Protection from HIV Infection in Intravenous Drug Users

Sponsor: NIH National Institute on Drug Abuse

Location(s): United States


Drs. Jay Levy and Don Des Jarlais have conducted a pilot study examining the possibility that a substantial percentage of injection drug users (IDUs) exposed to HIV do not become infected. The reason for this protection is not known, but they hypothesize that it could be related to innate immune responses. This type of immune activity, which occurs rapidly after interacting with a pathogen, has protected other individuals exposed to HIV by non-intravenous routes of transmission. In the pilot study, seven of thirty uninfected IDUs (23%) showed an innate CD8+ cell anti-HIV response. This CD8+ cell noncytotoxic antiviral response (CNAR) has only been observed in people exposed to or infected by HIV. CNAR could be responsible for this protection from infection. The purpose of this proposal is to conduct an in-depth study of this important observation on IDUs. Included is further evaluation of the association of high-risk behavior in IDUs to CNAR, and to explore other innate immune activities, particularly those of plasmacytoid dendritic cells and NK cells and immune activation as possible factors that influence resistance to infection. The Specific Aims of the proposed research are as follows: 1. Determine the prevalence of the CD8+ cell noncytotoxic antiviral response (CNAR) among HIV seronegative IDUs with a high likelihood of recent (past year) exposure to HIV through injecting risk behavior and with low likelihood of exposure to HIV through sexual risk behavior. We will test the hypothesis that IDUs with a high likelihood of recent exposure to HIV through injecting risk behavior will have a higher prevalence of CNAR than will IDUs with a low recent risk for injecting risk and low sexual risk exposure to HIV. 2. Determine whether other innate anti-HIV characteristics, such as the number of NK cells, plasmacytoid dendritic cells and immune activation are associated with potential protection from infection in HIV seronegative IDUs. These aims will be achieved by obtaining additional blood samples from 160 subjects to be enrolled in the Risk Factors study: 80 IDUs with high injecting and low sexual risk for recent HIV exposure, 40 IDUs, with low injecting and low sexual risk, 20 HIV negative non-injecting drug users, and 20 HIV seropositive IDUs. Our pilot work indicates that approximately one quarter of injecting drug users may have innate immune responses that can protect against HIV infection. Understanding such innate immune responses could contribute greatly to the epidemiology of HIV among injecting drug users and may provide critical information for the development of new therapies for HIV infection and a possible HIV vaccine.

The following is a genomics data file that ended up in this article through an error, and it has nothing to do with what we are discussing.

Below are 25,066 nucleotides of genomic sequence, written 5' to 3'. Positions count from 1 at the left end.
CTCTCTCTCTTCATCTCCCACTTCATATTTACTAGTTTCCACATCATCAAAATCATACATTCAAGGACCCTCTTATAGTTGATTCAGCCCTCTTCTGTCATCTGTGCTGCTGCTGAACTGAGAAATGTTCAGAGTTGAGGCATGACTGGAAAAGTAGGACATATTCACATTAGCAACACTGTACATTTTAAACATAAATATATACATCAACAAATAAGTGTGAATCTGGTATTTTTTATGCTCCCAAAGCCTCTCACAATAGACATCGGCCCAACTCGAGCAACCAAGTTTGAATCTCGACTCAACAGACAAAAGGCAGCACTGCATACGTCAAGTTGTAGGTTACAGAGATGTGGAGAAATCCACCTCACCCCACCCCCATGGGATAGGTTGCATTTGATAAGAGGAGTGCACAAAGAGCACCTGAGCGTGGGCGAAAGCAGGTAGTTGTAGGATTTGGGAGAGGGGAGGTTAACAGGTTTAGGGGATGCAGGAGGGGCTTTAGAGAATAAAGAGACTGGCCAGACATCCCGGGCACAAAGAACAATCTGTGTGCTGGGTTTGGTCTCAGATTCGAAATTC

This project focuses on natural immune anti-viral responses that can be important in preventing HIV infection and thus limiting its spread throughout the world.